Despite atmospheric pressure only being about 14psi (or 30" of mercury), and my particular pump only pulling 27"hg tonight (13psi, and about the max you’re realistically ever going to pull in your garage and not a physics lab) this worked amazing and pulled better prints than the car press. Also MUCH more convenient! I suspect the print quality has something to do with the vacuum bag being flexible, so the bag itself can flex down into the etching lines… not much, not noticeable, but, uh, theoretically anyways, it is giving perfectly even pressure across the entire plate. (Exactly why people use them for composites, boatbuilding, and wood veneering.)



Thanks for the proof of concept @rschenk, great pics !
By the way, if you were trying to describe the bag set up, what do you call that adapter that joins the tube to the bag ?
I was going to add that to my original suggestion, but had no idea what to call it !
I’ve used the same set up when laminating a gull-wing shaped sound board for my hammer dulcimer from1/16 plywood over a carved pu foam former. Worked a treat.

And yes, I also think that the key difference is that the flexible felt and damp paper actually get pulled into the engraved lines, so picking up more ink, and much more uniformly.
I suspect it will produce much less wear on the plate, so should be good for much longer runs. In fact I don’t see any wear occurring, so I’ve no idea what the limit might be !



I think the technical term in the composites world is simply vacuum bag connector, or bag stem, or bag port… I don’t think there’s a special word for it!

Stoked to hear about your vacuum bent lamination. I do similar stuff with wood surfboards. If you search this forum for my one other post, “hydrofoil board”, I did a bit of vacuum lamination on that project, nothing too complex.

Quick update for future readers, I got some actual intaglio ink and some good quality paper. Really stoked with the prints now! Turns out, if you use the right supplies, your project comes out well! I soaked the paper about 30 seconds in water, blotted it dryish, and printed with my vacuum ziplock bag press.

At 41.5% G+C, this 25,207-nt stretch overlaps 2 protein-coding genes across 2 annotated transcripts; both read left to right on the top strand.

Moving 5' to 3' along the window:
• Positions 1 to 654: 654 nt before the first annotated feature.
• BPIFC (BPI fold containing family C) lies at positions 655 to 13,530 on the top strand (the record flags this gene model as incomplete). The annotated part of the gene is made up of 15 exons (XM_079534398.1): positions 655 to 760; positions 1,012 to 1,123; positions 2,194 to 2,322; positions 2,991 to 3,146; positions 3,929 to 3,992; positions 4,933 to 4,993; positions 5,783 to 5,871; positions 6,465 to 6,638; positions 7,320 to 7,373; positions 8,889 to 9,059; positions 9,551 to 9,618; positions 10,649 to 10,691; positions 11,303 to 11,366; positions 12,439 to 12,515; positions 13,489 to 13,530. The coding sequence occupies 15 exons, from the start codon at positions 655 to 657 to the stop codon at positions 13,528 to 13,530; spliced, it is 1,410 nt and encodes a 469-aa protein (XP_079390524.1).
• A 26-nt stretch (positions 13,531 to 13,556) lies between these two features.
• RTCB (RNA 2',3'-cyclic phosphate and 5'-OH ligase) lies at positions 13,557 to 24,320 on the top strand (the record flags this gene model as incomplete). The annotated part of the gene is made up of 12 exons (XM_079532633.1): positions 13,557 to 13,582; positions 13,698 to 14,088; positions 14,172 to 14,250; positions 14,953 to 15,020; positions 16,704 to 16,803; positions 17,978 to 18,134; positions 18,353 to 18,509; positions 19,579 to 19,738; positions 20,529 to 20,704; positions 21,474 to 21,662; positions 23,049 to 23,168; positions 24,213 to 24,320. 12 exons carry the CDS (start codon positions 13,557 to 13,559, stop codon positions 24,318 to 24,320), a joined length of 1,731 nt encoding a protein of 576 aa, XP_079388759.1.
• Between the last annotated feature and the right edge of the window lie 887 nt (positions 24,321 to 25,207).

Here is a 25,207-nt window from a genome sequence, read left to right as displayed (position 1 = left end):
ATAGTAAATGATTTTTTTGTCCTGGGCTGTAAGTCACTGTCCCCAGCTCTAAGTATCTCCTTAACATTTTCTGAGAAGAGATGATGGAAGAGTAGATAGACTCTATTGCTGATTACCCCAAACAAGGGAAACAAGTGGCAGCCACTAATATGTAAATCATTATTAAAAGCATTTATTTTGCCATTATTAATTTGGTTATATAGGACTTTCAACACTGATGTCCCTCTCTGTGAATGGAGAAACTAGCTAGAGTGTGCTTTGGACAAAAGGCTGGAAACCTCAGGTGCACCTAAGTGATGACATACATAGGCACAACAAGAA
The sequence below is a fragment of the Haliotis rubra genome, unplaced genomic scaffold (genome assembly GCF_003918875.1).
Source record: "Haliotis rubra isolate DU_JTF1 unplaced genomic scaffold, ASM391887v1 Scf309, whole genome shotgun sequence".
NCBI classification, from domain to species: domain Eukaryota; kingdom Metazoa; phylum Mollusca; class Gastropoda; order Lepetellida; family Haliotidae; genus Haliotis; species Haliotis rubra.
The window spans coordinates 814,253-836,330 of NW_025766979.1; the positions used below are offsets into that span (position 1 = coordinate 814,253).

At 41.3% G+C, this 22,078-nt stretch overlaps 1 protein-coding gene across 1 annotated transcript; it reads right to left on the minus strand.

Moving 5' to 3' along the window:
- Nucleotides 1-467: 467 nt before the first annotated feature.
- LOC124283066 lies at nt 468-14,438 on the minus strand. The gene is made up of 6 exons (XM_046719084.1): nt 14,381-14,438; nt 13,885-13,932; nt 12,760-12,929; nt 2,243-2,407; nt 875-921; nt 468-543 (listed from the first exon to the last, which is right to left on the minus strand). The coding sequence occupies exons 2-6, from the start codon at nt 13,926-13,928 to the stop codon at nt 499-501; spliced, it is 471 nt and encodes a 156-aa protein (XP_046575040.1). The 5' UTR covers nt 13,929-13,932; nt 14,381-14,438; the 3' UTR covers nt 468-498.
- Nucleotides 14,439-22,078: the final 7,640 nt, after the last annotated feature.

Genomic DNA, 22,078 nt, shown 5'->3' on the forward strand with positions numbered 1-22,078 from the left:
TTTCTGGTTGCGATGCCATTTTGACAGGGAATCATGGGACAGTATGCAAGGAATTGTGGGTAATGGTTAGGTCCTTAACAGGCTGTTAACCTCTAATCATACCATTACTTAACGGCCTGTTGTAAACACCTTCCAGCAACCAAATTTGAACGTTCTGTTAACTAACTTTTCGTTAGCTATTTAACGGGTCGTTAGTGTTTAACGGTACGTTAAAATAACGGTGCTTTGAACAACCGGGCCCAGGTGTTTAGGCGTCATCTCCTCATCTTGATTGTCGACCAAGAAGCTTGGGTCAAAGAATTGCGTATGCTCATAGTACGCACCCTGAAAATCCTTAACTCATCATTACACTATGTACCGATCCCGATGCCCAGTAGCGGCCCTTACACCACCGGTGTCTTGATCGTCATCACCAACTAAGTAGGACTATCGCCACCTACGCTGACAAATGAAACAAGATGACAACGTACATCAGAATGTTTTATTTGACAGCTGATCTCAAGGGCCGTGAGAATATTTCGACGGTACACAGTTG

The deckle edge on the paper suggests to me that it is more than just good quality paper !
Is that something like a soft rag paper ?
Not my current field, but (and please don’t tell SWMBO this) I might just drift over to playing with printing methods, given the versatility of GF.
I can always justify it as fan leaf research. :wink:


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And are you soaking the paper at all? Getting good transfer from an etched plate involves floating the high quality paper (Reeves BFK?) in water, doing the pressing, and then taping it to a drying board to flatten it as it dries, and to prevent skewing during the drying/shrinking…

Er . . .should this question be directed at the OP ?
I’m not doing any etching , only conducting thought experiments !
I am familiar with the way most papers behave when wetted though.
I have successfully laminated 18" x 30" sheets of tissue paper using starch paste, and laying that up without any air trapped between the sheets was fun, as you might imagine.
Made a good base for fan leaf painting though. I stretched them over wooden frames with a removable centre block, so they dried drum tight, and my wife could paint on both sides of the leaf.
Ah, reminiscences of a fan maker’s life !

Funny, right… Whodathunkit?

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Yes, sorry! I should have located the most recent comment on the thread by the OP… and I should correct the word “etch” to be “engrave” or “engraving,” which is more accurate to the state of the plate here.

I would think that the vacuum may also gentle pull the ink out of the grooves towards the material?

Also, this was my favorite part: Congratulations you have made an art!

That’s a very interesting idea.
It would happen, if there was air trapped underneath the ink in the grooves. small bubbles of air would expand, and possibly push the ink up onto the paper, as well as the paper being pulled down.
I guess a small effect, but would contribute to the print.
It’s more likely that the air would get pulled out of the ‘lines’ through any gaps in the inking, but who knows !

i ntaglio needs 350wt. paper and soaked a minimum of 20 minutes.

when you don’t have a really fluffy friend you use the car is my guess.